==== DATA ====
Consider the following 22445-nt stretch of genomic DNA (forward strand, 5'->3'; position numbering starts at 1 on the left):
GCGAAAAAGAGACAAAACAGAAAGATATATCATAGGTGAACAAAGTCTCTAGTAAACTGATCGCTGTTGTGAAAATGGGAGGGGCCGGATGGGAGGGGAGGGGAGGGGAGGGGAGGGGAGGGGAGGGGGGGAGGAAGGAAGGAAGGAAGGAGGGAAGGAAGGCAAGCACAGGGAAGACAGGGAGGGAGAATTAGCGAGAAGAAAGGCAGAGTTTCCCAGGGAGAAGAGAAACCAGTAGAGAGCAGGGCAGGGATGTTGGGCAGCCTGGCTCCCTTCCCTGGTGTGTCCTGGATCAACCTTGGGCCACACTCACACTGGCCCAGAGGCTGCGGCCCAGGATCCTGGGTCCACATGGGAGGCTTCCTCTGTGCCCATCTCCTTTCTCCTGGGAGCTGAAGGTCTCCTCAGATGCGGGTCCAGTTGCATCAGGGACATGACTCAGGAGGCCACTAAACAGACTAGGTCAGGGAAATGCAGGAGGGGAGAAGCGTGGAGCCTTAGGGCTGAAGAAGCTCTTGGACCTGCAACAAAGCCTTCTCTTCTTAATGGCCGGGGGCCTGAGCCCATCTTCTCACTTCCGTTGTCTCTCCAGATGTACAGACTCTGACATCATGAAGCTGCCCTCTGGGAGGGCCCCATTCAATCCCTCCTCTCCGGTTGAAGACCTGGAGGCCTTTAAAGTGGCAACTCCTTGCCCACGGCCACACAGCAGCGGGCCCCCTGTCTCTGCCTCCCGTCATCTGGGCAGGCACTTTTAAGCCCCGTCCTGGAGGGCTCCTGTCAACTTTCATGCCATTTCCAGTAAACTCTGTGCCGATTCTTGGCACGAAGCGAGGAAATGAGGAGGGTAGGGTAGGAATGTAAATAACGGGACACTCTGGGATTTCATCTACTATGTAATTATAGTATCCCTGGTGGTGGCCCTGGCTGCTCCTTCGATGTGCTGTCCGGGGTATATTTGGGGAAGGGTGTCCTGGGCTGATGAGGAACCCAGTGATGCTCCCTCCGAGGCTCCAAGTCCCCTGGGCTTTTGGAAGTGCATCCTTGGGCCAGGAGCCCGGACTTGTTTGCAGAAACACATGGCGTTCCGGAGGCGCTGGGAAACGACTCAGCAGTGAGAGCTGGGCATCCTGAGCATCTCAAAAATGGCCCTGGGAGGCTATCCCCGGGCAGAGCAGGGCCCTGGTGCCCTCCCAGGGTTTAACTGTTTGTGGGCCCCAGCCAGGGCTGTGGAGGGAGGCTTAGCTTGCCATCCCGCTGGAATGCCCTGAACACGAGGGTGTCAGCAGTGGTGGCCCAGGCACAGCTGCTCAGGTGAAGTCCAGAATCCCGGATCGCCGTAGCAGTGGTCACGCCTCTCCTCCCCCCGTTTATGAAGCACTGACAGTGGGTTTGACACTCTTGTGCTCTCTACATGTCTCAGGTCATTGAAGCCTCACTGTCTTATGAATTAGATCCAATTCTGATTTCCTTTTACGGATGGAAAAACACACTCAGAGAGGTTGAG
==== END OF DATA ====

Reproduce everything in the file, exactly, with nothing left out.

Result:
Consider the following 22445-nt stretch of genomic DNA (forward strand, 5'->3'; position numbering starts at 1 on the left):
GCGAAAAAGAGACAAAACAGAAAGATATATCATAGGTGAACAAAGTCTCTAGTAAACTGATCGCTGTTGTGAAAATGGGAGGGGCCGGATGGGAGGGGAGGGGAGGGGAGGGGAGGGGAGGGGAGGGGGGGAGGAAGGAAGGAAGGAAGGAGGGAAGGAAGGCAAGCACAGGGAAGACAGGGAGGGAGAATTAGCGAGAAGAAAGGCAGAGTTTCCCAGGGAGAAGAGAAACCAGTAGAGAGCAGGGCAGGGATGTTGGGCAGCCTGGCTCCCTTCCCTGGTGTGTCCTGGATCAACCTTGGGCCACACTCACACTGGCCCAGAGGCTGCGGCCCAGGATCCTGGGTCCACATGGGAGGCTTCCTCTGTGCCCATCTCCTTTCTCCTGGGAGCTGAAGGTCTCCTCAGATGCGGGTCCAGTTGCATCAGGGACATGACTCAGGAGGCCACTAAACAGACTAGGTCAGGGAAATGCAGGAGGGGAGAAGCGTGGAGCCTTAGGGCTGAAGAAGCTCTTGGACCTGCAACAAAGCCTTCTCTTCTTAATGGCCGGGGGCCTGAGCCCATCTTCTCACTTCCGTTGTCTCTCCAGATGTACAGACTCTGACATCATGAAGCTGCCCTCTGGGAGGGCCCCATTCAATCCCTCCTCTCCGGTTGAAGACCTGGAGGCCTTTAAAGTGGCAACTCCTTGCCCACGGCCACACAGCAGCGGGCCCCCTGTCTCTGCCTCCCGTCATCTGGGCAGGCACTTTTAAGCCCCGTCCTGGAGGGCTCCTGTCAACTTTCATGCCATTTCCAGTAAACTCTGTGCCGATTCTTGGCACGAAGCGAGGAAATGAGGAGGGTAGGGTAGGAATGTAAATAACGGGACACTCTGGGATTTCATCTACTATGTAATTATAGTATCCCTGGTGGTGGCCCTGGCTGCTCCTTCGATGTGCTGTCCGGGGTATATTTGGGGAAGGGTGTCCTGGGCTGATGAGGAACCCAGTGATGCTCCCTCCGAGGCTCCAAGTCCCCTGGGCTTTTGGAAGTGCATCCTTGGGCCAGGAGCCCGGACTTGTTTGCAGAAACACATGGCGTTCCGGAGGCGCTGGGAAACGACTCAGCAGTGAGAGCTGGGCATCCTGAGCATCTCAAAAATGGCCCTGGGAGGCTATCCCCGGGCAGAGCAGGGCCCTGGTGCCCTCCCAGGGTTTAACTGTTTGTGGGCCCCAGCCAGGGCTGTGGAGGGAGGCTTAGCTTGCCATCCCGCTGGAATGCCCTGAACACGAGGGTGTCAGCAGTGGTGGCCCAGGCACAGCTGCTCAGGTGAAGTCCAGAATCCCGGATCGCCGTAGCAGTGGTCACGCCTCTCCTCCCCCCGTTTATGAAGCACTGACAGTGGGTTTGACACTCTTGTGCTCTCTACATGTCTCAGGTCATTGAAGCCTCACTGTCTTATGAATTAGATCCAATTCTGATTTCCTTTTACGGATGGAAAAACACACTCAGAGAGGTTGAG